A “triage” approach would also affect how NPS distributes limited resources. Every dollar that goes into maintaining the foundations of a fort that sits, for now, at sea level is one more dollar that could be spent on archival research, analytical documentation, artistic interpretation, and scholarship about the history of that place before the site is permanently flooded and made inaccessible. Of course, such a direct correlation of resources is misleading, as such funds would not necessarily come from the same source, but NPS must get into the business of making arguments for these types of decisions. The budget will always be finite, and time and money spent shoring up things that will only need to be shored up again and again until they are, in fifty or a hundred years, unsalvageable, will be time and money that could have been—but was not—spent on creating a future history of that doomed place. Unfortunately, this means that at some point someone has to say, “Stop fixing this. Let it go.” No one really wants to do that, and there will be many good reasons to put it off—safety, community support, and values of all kinds—but we must accept that we will lose sites, and focus our attention instead on trying to preserve their memory.
Maintenance and planning
Happily, a large proportion of the sites in the NPS domain are likely to survive to the next centennial and beyond with some thoughtful maintenance and planning, and NPS is well equipped to do this. New challenges, however, must be considered. NPS has begun to, and must, take into account predicted effects of climate change, which are notoriously difficult to pin down. In addition, the results of successful maintenance are often largely invisible and uncelebrated. Much of the work of NPS will be preventing detrimental things from happening and preparing for other things that might not happen the way it predicted. NPS will, therefore, have to effectively explain to the public (and to Congress) what they are doing and why, in order to continue to garner support for these efforts.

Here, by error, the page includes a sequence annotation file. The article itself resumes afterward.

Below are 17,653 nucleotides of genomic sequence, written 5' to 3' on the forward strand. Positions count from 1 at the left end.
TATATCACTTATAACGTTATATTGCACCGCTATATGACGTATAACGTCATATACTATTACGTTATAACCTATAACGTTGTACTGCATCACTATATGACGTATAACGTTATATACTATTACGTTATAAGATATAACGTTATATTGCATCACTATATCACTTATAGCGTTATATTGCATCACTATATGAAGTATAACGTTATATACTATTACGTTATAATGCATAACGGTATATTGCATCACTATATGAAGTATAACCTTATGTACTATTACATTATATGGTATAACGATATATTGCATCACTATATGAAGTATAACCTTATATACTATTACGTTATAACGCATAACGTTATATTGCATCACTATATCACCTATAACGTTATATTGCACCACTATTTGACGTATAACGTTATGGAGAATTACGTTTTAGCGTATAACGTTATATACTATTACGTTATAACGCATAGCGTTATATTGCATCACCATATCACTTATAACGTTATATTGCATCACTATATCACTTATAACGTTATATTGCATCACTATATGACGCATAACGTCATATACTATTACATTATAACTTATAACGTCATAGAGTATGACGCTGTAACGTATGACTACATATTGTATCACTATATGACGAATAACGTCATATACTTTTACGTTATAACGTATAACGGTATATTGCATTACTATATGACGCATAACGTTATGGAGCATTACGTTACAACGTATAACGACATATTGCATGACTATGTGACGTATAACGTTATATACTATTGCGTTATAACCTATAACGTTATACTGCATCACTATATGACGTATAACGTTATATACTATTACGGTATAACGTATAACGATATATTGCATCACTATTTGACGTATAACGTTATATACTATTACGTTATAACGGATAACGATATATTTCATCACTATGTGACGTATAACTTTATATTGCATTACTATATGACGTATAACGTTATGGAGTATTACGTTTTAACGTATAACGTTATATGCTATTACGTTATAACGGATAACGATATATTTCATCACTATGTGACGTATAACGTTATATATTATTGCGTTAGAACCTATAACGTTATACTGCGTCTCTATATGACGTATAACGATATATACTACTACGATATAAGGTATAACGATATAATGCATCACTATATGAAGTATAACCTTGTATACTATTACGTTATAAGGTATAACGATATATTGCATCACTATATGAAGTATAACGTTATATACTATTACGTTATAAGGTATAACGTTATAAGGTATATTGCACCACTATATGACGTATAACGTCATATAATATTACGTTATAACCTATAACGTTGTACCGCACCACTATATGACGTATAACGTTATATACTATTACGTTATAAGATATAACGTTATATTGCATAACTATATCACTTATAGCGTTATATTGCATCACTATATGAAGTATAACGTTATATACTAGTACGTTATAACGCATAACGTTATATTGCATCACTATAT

While maintenance and monitoring have always been a part of the work of NPS, so will the need to focus attention on the relationships between natural and cultural heritage in the parks as climate change impacts continue and grow. As an organization and a government agency, NPS is unusually well positioned to do this. Most cultural heritage organizations are focused on the built environment and lack the expertise, infrastructure, mission, or will to work on natural resources as well. The division between natural and cultural heritage stewardship is problematic, but long-standing, and while some organizations are working towards integrated approaches to cultural and natural heritage, few have found great success. The UNESCO World Heritage List, for instance, is organized into natural and cultural sites, originally with two separate lists of criteria for inclusion and still two separate professional advisory bodies in charge of their assessment. While the World Heritage Centre has taken steps towards resolving this division, this dichotomy continues to present challenges. While scholars, site managers, and funders, in particular, continue to view the natural world and cultural resources as largely separate spheres, for many decades NPS has contained and cared for both.